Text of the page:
Ancient Roman Concrete’s Durability Finally Explained
I actually work for a cement and concrete manufacturer. I was thinking more along the lines of roads and large buildings in my comments above.
For individuals, I completely agree with you that stronger foundations and floors in homes would be a good thing. The problems of energy to generate heat and cost of transporting the materials are still there. But because it is on a much smaller scale it MIGHT be easier to overcome.
Availability of quick lime might be an issue, as well. At least in some locations.
For pouring a driveway or a garage floor though…I’m still not sold on it.
“Strength” for concrete is a measure of compressive force. It’s measured in PSI. Unfortunately, even a very high PSI concrete can break if its support is somehow undermined. The biggest thing for homeowners is making sure that the foundation is done properly with the correct support around the concrete and diverting water away so that it is not washing or damaging the support in some way.
That being said, there are several methods to avoid the kind of cracks you’re talking about. For anyone reading this… make sure your builders include rebar in your foundations. This goes for driveways, too, although it doesn’t have to be rebar in this case… a simple wire mesh or wire fence laid in the concrete (especially if you’re DYIing it) is probably enough. There is also a fiber that can be added to decrease the likelihood of cracks in driveways, etc. but that’s more for if you’re paying someone to do it. I don’t know that you can buy that kind of concrete unless you’re dealing directly with a seller with the mixer trucks and stuff.
You can also increase the thickness of the concrete. This adds significant cost, but a 9 inch thick driveway would be better than a 6 inch thick driveway. There is a diminishing return here though. Once you get to a certain point, the additional cost is not worth the additional “protection.”
For a foundation, especially, make sure they dig deeply enough to get good ground underneath the concrete. This is one thing I had to be careful of when we built our home. We have horrible dirt. I know it sounds funny, but the kind of dirt we have in this area is really bad for settling. It simply compresses too easily so the weight of a house is going to cause it to settle quickly. I had to make sure that the contractor building my foundation dug deeply enough to get past more of the bad stuff before putting in gravel and pouring concrete. I was fortunate in that the contractor was already doing this which made me feel good about using him for some other projects I had associated with the house.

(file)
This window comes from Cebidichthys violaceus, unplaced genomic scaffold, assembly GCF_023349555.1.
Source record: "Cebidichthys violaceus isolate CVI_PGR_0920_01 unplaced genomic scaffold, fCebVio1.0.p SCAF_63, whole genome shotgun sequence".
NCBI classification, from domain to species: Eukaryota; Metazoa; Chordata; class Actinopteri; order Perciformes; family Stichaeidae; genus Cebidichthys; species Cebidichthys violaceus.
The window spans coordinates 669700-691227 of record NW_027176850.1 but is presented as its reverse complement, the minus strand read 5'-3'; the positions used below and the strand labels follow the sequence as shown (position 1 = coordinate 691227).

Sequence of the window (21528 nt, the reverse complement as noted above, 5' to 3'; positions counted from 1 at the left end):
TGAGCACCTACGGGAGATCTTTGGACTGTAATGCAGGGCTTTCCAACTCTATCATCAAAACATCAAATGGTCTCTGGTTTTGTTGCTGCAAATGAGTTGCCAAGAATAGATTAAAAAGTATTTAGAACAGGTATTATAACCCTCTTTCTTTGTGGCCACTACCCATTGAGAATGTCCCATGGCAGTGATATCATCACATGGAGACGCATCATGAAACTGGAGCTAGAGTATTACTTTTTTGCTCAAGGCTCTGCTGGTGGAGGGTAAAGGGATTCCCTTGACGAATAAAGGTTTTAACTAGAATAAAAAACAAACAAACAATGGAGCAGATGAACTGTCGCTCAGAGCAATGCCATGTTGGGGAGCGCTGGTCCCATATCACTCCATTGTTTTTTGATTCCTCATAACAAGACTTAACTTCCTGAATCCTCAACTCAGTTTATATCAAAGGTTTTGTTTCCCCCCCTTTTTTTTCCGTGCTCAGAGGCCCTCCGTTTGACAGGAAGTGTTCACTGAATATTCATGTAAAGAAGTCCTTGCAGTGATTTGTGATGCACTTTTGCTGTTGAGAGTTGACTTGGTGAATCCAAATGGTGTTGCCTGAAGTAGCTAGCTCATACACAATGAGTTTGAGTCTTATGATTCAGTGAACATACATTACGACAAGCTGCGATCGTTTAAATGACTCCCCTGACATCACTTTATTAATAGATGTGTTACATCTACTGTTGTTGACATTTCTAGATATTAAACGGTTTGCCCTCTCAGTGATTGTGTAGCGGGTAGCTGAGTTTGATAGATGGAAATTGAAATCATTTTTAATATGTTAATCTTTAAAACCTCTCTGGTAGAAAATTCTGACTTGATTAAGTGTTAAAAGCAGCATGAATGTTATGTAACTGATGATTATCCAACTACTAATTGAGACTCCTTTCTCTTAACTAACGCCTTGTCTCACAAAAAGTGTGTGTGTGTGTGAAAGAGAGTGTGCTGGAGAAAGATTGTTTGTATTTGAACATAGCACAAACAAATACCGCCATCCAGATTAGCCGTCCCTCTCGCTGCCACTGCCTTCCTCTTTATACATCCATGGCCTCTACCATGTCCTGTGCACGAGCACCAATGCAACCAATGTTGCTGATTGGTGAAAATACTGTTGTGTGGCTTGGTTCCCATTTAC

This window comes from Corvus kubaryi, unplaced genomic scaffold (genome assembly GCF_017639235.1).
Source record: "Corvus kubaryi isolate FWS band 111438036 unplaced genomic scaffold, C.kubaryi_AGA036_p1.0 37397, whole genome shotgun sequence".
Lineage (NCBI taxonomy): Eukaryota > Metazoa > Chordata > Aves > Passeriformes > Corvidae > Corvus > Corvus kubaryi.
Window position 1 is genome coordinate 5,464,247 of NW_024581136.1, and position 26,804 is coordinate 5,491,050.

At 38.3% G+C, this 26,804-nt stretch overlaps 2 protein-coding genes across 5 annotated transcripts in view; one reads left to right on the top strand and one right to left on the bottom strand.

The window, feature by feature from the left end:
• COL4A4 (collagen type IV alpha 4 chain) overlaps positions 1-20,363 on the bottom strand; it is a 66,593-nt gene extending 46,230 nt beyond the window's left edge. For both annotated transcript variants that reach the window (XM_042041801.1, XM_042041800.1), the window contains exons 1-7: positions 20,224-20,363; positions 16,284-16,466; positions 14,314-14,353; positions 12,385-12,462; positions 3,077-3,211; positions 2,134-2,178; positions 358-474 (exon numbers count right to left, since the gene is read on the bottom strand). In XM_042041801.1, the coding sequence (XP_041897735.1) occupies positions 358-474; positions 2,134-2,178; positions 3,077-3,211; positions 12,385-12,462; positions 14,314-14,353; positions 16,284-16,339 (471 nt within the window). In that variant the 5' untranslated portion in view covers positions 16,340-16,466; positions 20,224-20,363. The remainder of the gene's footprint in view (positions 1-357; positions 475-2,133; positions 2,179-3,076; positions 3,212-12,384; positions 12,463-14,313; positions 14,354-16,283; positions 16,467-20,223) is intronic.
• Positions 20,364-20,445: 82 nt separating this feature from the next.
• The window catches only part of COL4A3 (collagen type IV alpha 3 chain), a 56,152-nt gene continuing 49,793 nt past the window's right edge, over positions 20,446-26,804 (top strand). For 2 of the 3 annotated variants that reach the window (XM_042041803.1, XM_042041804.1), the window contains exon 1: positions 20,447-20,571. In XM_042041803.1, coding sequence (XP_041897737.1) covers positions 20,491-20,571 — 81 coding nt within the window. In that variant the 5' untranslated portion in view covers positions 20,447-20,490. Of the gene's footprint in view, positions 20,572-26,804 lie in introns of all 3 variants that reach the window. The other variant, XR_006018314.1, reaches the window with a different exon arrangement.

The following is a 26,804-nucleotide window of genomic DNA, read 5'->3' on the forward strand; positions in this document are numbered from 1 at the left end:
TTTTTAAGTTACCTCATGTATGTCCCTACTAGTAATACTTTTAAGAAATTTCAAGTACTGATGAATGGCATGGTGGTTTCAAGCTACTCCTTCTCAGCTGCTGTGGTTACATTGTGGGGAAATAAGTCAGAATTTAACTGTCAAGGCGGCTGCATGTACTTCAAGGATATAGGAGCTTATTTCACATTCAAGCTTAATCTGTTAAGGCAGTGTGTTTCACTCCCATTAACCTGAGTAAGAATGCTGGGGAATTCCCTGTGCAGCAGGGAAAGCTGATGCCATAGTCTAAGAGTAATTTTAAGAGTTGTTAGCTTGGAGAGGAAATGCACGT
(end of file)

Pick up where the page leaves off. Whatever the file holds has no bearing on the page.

Finally, do anything you can to ensure proper drainage. Water will erode soil even under your home or driveway or cause the soil to settle.
One thing I learned when I joined my current company is that there are hundreds of “recipes” for cement and that many more “recipes” for concrete. (Cement is essentially the “binder” that holds everything together in concrete.) I don’t know that anyone realized exactly how the Romans did it, but I do know that the manufacturers have MANY “levers” they can pull in order to achieve varying strengths and curing times. They are also constantly testing and experimenting with different additives and other cementitious (It’s a real word… honestly) materials in an effort to lower costs without sacrificing strength, etc.
It was more interesting than I thought it would be, honestly.